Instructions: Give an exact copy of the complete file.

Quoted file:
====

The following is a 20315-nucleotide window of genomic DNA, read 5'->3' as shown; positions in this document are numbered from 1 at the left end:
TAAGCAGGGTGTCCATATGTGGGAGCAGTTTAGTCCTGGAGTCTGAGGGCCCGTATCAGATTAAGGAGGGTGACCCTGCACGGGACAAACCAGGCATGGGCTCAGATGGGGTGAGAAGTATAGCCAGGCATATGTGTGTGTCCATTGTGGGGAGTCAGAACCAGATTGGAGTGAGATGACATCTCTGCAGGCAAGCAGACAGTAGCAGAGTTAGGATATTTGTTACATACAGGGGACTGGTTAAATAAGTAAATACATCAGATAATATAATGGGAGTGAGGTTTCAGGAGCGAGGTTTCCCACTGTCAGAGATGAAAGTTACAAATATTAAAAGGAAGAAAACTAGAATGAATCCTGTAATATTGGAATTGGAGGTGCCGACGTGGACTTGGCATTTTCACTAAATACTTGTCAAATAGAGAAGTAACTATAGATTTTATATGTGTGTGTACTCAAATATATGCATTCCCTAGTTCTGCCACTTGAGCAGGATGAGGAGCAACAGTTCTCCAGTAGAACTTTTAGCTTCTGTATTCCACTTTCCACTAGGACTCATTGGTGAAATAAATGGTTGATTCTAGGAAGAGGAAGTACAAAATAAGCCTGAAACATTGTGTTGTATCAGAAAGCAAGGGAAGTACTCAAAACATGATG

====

The following is a 20315-nucleotide window of genomic DNA, read 5'->3' as shown; positions in this document are numbered from 1 at the left end:
TAAGCAGGGTGTCCATATGTGGGAGCAGTTTAGTCCTGGAGTCTGAGGGCCCGTATCAGATTAAGGAGGGTGACCCTGCACGGGACAAACCAGGCATGGGCTCAGATGGGGTGAGAAGTATAGCCAGGCATATGTGTGTGTCCATTGTGGGGAGTCAGAACCAGATTGGAGTGAGATGACATCTCTGCAGGCAAGCAGACAGTAGCAGAGTTAGGATATTTGTTACATACAGGGGACTGGTTAAATAAGTAAATACATCAGATAATATAATGGGAGTGAGGTTTCAGGAGCGAGGTTTCCCACTGTCAGAGATGAAAGTTACAAATATTAAAAGGAAGAAAACTAGAATGAATCCTGTAATATTGGAATTGGAGGTGCCGACGTGGACTTGGCATTTTCACTAAATACTTGTCAAATAGAGAAGTAACTATAGATTTTATATGTGTGTGTACTCAAATATATGCATTCCCTAGTTCTGCCACTTGAGCAGGATGAGGAGCAACAGTTCTCCAGTAGAACTTTTAGCTTCTGTATTCCACTTTCCACTAGGACTCATTGGTGAAATAAATGGTTGATTCTAGGAAGAGGAAGTACAAAATAAGCCTGAAACATTGTGTTGTATCAGAAAGCAAGGGAAGTACTCAAAACATGATG